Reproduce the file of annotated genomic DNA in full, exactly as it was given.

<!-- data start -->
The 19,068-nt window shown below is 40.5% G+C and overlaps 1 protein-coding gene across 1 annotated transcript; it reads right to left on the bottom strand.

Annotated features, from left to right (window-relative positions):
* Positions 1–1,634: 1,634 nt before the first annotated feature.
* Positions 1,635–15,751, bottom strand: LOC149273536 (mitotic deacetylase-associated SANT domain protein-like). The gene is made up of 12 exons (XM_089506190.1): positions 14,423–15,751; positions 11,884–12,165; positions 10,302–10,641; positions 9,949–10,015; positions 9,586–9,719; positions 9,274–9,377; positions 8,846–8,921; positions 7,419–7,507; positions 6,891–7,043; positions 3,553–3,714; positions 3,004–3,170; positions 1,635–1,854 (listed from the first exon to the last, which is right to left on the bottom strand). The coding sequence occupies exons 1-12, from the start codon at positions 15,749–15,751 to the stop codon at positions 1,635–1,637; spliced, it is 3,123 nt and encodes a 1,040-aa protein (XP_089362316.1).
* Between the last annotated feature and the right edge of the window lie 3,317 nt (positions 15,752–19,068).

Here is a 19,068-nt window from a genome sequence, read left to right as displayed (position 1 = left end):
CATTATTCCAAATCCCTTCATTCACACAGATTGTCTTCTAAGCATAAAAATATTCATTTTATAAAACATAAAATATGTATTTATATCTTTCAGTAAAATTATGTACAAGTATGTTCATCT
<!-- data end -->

The 19,068-nt window shown below is 40.5% G+C and overlaps 1 protein-coding gene across 1 annotated transcript; it reads right to left on the bottom strand.

Annotated features, from left to right (window-relative positions):
* Positions 1–1,634: 1,634 nt before the first annotated feature.
* Positions 1,635–15,751, bottom strand: LOC149273536 (mitotic deacetylase-associated SANT domain protein-like). The gene is made up of 12 exons (XM_089506190.1): positions 14,423–15,751; positions 11,884–12,165; positions 10,302–10,641; positions 9,949–10,015; positions 9,586–9,719; positions 9,274–9,377; positions 8,846–8,921; positions 7,419–7,507; positions 6,891–7,043; positions 3,553–3,714; positions 3,004–3,170; positions 1,635–1,854 (listed from the first exon to the last, which is right to left on the bottom strand). The coding sequence occupies exons 1-12, from the start codon at positions 15,749–15,751 to the stop codon at positions 1,635–1,637; spliced, it is 3,123 nt and encodes a 1,040-aa protein (XP_089362316.1).
* Between the last annotated feature and the right edge of the window lie 3,317 nt (positions 15,752–19,068).

Here is a 19,068-nt window from a genome sequence, read left to right as displayed (position 1 = left end):
CATTATTCCAAATCCCTTCATTCACACAGATTGTCTTCTAAGCATAAAAATATTCATTTTATAAAACATAAAATATGTATTTATATCTTTCAGTAAAATTATGTACAAGTATGTTCATCT